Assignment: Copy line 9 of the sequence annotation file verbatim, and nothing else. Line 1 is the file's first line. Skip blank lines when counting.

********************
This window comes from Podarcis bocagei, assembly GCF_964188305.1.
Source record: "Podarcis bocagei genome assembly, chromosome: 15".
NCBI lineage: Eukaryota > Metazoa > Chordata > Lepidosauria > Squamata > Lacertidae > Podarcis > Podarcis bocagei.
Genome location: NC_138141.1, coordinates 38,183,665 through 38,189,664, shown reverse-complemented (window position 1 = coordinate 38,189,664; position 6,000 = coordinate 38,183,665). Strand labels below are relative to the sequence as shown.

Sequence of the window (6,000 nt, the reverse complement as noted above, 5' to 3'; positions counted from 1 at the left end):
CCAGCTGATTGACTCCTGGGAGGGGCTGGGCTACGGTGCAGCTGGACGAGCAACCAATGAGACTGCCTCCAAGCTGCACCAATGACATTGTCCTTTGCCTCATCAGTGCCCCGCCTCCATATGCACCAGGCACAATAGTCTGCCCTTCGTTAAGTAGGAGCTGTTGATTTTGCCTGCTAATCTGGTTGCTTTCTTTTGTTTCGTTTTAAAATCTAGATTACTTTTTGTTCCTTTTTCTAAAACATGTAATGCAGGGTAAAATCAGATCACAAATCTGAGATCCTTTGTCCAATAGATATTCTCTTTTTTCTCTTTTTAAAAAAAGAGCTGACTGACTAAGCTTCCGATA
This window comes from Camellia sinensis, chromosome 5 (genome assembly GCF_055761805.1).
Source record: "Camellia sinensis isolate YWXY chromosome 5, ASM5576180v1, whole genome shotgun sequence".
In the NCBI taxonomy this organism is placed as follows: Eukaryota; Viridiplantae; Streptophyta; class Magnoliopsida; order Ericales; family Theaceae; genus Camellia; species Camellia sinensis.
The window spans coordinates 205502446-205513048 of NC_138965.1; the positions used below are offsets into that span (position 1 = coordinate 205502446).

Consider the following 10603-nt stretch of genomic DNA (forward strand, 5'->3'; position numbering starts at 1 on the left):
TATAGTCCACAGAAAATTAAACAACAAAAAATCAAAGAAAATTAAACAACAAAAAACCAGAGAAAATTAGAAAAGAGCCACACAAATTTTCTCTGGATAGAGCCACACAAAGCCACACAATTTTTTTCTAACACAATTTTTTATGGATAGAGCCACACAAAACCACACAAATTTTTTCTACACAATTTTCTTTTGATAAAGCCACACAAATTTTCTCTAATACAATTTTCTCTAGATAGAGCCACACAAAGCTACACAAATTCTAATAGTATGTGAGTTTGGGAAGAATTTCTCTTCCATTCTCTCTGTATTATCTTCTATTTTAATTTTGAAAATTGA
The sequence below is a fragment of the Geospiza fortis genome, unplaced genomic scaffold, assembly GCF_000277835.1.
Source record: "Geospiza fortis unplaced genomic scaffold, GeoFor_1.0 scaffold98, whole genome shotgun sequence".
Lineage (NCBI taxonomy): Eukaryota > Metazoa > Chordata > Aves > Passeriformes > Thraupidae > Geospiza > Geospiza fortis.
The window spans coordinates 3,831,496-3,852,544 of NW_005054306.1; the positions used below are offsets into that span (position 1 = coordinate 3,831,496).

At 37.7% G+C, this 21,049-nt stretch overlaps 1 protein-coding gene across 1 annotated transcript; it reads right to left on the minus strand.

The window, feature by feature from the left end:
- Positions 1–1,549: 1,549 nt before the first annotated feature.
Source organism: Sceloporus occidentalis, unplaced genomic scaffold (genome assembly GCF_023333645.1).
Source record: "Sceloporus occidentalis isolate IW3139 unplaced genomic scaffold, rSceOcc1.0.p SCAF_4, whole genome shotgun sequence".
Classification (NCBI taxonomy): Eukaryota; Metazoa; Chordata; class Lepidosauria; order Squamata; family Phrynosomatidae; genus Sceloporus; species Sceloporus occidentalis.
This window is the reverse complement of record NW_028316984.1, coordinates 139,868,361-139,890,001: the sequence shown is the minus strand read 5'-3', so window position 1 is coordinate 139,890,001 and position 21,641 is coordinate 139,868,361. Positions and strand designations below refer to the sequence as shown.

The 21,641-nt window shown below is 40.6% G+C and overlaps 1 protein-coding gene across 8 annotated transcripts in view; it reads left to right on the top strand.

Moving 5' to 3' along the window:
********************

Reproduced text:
In the NCBI taxonomy this organism is placed as follows: Eukaryota; Viridiplantae; Streptophyta; class Magnoliopsida; order Ericales; family Theaceae; genus Camellia; species Camellia sinensis.